Washington state initiative would change law on police use of deadly force
Law enforcement groups and backers of Initiative 940 have reached agreement on a bill to change state law on the use of deadly force by police officers.
“That gives us an opportunity to go forth with what the voters asked us to do; they saw a problem and stood up and said, ‘Listen, we need to do something about this,’” said Andre Taylor, chairman of Not This Time, an advocacy group he formed after his brother was shot and killed by police in North Seattle in 2016.
The discussions between law enforcement and community groups after voters approved I-940 in November is a model for “collaboration, listening and finding common ground,” said Ken Thomas, president of the Washington Association of Sheriffs and Police Chiefs board.
“We believe this new deadly-force standard — clarified and agreed-upon by HB 1064 — provides a clear and objective standard that can be clearly understood,” said Thomas, the police chief of Des Moines.
Taylor, Thomas, and 20 other people on Monday urged the House Public Safety Committee at a hearing in Olympia to take swift action to send the bill to Gov. Jay Inslee for his signature, possibly as early as next month.
The committee’s chair, Rep. Roger Goodman, D-Kirkland, said he anticipates the bill will move quickly. It requires approval by at least two-thirds of each chamber because it amends a voter-approved initiative.
Several law enforcement groups opposed I-940 last year, including the Washington Council of Police and Sheriffs, the Council of Metropolitan Police and Sheriffs, and the Washington State Patrol Troopers Association.
HB 1064 clarifies the “good faith” test in the initiative. To be protected from criminal liability, an officer’s use of deadly force must meet an objective standard that will consider whether a “similarly situated reasonable officer would have believed that the use of deadly force was necessary to prevent death or physical harm to the officer or another individual.”
Before I-940 took effect, Washington state had a standard that required “malicious intent” to be proven before authorities could hold an officer criminally liable in an unjustified deadly use of force.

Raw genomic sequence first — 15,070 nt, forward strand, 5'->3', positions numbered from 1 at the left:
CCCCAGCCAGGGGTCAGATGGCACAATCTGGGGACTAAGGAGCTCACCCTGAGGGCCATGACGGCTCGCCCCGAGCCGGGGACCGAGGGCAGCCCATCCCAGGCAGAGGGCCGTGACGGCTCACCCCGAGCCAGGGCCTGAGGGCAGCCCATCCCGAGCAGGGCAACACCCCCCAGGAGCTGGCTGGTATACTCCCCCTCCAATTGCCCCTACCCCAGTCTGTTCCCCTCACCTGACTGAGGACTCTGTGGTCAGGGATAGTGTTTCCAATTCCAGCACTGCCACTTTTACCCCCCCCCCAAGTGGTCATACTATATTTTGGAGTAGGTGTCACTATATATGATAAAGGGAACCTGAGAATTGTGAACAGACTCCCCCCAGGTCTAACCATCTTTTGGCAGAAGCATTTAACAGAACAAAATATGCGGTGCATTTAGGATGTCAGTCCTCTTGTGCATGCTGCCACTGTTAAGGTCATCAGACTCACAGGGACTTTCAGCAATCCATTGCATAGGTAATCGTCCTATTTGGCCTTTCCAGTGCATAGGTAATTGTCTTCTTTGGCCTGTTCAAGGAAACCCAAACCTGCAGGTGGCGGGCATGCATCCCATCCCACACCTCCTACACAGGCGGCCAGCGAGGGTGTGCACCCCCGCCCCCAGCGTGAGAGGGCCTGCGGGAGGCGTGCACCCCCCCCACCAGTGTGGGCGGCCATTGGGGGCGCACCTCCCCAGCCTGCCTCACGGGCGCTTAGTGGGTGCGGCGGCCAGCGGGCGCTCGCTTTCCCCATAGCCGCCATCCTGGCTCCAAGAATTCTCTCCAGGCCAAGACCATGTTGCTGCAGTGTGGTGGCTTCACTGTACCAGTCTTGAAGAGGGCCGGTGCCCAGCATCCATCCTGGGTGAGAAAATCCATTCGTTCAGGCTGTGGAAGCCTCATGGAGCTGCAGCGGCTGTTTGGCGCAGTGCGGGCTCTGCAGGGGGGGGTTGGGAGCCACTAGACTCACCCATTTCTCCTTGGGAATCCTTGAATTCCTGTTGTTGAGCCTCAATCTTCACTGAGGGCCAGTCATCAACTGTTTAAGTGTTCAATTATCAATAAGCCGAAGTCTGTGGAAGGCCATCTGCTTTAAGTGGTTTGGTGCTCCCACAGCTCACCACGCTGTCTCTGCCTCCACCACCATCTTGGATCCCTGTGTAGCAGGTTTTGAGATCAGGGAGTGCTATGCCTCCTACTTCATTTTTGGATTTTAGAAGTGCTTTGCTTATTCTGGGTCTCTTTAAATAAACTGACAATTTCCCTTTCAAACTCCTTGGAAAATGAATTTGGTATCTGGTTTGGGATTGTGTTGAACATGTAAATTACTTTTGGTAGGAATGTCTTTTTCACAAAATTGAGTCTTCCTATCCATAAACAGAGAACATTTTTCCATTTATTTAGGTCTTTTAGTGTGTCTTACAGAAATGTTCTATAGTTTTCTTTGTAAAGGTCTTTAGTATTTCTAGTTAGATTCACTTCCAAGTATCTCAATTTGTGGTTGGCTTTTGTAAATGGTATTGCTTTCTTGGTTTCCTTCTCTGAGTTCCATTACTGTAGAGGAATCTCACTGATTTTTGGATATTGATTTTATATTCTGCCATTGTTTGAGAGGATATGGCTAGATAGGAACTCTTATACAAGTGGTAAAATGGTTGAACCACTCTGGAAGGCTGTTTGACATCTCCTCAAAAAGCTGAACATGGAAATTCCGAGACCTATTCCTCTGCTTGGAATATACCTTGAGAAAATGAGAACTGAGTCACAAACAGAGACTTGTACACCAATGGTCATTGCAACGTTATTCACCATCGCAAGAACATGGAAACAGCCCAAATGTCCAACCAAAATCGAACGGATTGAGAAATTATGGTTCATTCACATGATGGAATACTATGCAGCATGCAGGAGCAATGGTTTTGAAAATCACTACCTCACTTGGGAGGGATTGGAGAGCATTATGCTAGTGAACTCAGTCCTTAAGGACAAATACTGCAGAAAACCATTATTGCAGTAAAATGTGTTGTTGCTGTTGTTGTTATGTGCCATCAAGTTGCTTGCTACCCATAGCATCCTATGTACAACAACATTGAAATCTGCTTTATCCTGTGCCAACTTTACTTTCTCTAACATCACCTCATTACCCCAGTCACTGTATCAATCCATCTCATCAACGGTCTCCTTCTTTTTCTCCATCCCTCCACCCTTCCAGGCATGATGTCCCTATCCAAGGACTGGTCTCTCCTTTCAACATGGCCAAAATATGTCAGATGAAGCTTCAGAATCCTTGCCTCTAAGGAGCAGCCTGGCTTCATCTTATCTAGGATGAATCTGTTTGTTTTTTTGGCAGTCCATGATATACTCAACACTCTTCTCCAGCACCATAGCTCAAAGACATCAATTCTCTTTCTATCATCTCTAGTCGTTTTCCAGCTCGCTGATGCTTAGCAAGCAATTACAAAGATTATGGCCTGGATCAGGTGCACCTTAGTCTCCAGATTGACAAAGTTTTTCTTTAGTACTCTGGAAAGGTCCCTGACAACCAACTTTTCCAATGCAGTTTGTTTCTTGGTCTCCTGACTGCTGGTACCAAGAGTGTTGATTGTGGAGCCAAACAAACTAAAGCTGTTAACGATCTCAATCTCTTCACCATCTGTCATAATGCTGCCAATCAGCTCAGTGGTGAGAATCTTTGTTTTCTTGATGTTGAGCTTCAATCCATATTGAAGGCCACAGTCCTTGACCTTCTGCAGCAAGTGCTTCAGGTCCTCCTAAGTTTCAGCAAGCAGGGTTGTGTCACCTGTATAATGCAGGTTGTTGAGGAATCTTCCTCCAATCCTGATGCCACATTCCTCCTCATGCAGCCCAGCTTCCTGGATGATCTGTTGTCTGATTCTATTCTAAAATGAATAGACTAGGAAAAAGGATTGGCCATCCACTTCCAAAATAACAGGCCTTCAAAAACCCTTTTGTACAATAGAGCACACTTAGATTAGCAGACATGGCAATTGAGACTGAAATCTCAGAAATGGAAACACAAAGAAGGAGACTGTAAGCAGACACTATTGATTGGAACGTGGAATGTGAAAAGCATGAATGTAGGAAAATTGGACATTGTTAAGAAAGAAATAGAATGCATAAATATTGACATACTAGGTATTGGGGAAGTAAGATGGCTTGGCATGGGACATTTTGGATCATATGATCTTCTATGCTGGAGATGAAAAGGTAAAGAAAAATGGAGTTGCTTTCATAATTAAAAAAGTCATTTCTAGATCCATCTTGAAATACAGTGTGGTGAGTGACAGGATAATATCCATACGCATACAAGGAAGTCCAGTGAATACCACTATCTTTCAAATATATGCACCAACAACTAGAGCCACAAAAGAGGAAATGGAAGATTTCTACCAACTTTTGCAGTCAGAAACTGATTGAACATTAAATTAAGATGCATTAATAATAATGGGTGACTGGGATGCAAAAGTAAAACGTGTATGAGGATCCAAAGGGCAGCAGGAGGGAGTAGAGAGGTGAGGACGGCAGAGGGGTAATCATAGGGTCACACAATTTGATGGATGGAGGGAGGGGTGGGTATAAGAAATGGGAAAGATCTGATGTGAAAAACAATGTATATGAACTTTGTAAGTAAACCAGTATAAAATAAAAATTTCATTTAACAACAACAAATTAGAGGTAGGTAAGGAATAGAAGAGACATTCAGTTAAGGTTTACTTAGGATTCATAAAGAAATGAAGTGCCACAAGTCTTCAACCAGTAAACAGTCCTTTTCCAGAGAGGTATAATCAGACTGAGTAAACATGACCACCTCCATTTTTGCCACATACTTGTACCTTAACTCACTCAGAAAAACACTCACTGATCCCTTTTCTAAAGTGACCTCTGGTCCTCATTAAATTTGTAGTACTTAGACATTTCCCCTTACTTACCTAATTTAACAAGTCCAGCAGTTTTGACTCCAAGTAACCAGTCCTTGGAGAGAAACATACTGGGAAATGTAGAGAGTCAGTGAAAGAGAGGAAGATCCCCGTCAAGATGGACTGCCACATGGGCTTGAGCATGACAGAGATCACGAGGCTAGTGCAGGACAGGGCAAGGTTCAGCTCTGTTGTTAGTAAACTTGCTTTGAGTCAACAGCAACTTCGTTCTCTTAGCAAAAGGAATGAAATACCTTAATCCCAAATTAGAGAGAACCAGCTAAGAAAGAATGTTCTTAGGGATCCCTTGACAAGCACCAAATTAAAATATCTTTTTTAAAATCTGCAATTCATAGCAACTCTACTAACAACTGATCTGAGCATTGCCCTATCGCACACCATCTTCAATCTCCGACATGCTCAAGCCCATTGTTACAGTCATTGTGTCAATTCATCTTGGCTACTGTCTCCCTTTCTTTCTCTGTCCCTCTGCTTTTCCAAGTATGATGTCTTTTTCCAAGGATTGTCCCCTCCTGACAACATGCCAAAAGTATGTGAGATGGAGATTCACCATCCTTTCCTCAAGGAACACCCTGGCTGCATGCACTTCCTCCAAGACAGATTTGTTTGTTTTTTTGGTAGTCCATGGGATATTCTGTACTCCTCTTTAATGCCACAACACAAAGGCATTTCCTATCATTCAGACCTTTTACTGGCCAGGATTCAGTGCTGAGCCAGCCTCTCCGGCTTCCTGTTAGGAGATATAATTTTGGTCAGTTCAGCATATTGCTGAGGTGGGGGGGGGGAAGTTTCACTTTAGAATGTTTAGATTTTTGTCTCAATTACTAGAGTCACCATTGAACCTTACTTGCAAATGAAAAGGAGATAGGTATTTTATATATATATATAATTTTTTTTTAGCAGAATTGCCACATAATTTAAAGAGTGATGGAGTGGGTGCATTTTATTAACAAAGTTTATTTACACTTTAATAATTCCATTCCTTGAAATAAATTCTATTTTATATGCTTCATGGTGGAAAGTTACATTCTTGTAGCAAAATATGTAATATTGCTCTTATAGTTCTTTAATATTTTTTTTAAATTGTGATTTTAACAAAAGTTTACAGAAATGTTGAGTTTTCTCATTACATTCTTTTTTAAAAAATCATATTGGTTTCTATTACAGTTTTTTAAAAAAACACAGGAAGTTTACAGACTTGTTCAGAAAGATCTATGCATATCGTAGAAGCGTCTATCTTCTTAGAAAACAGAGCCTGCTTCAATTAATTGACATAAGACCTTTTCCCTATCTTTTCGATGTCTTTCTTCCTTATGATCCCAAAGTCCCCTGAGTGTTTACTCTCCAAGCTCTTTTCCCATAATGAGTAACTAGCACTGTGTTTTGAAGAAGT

Goodman asked Steve Strachan, executive director of the Washington Association of Sheriffs and Police Chiefs, about what he called the “flashpoint” of the debate over I-940 — what constitutes the “reasonable use of deadly force” by officers. Strachan said the initiative language was a “little bit complex, a little bit difficult to understand and certainly difficult to train to.” The law enforcement groups worked with community groups to clarify and simplify the standard, he said.
“We were able to come to a definition of deadly force that everybody was comfortable with and said what we wanted it to say, which is to remove ‘malice,’ to get to a balanced deadly force standard and one that officers and everyone else can understand,” Strachan said.
The bill includes the initiative requirement that an independent investigation be completed when the use of police force results in death, substantial bodily harm or great bodily harm to determine whether the force met the good faith test’s standard.
In addition, the measure requires the Criminal Justice Training Commission to adopt rules to require officers to undergo annual training on tactics to prevent situations from escalating to violence, and the issues of mental health bias and stigma. The bill does not require that training to be a condition of officers’ certification.
The bill also requires the state to reimburse law enforcement officers for the reasonable costs of defense if they are found not guilty based on justifiable homicide, use of deadly force or self-defense, or if those charges are dismissed.
If the bill becomes law, the next major step would be for the state to draft rules governing the law. The bill requires the Criminal Justice Training Commission to consult with several law enforcement groups, including the Washington State Fraternal Order of Police and at least one law enforcement group that represents historically underrepresented communities, such as the Black Law Enforcement Association of Washington.
James Rideout, who formed Justice for Jackie with his sister, Lisa Earl, after her daughter was killed by Tacoma police in 2016, said he was grateful that backers of I-940 and law enforcement groups worked together to reach consensus on the bill.
“Our word is our bond. I have opened dialogue with Tacoma. I did not have a strong belief in the system,” said Rideout, a Puyallup Tribe council member who gathered signatures for the initiative.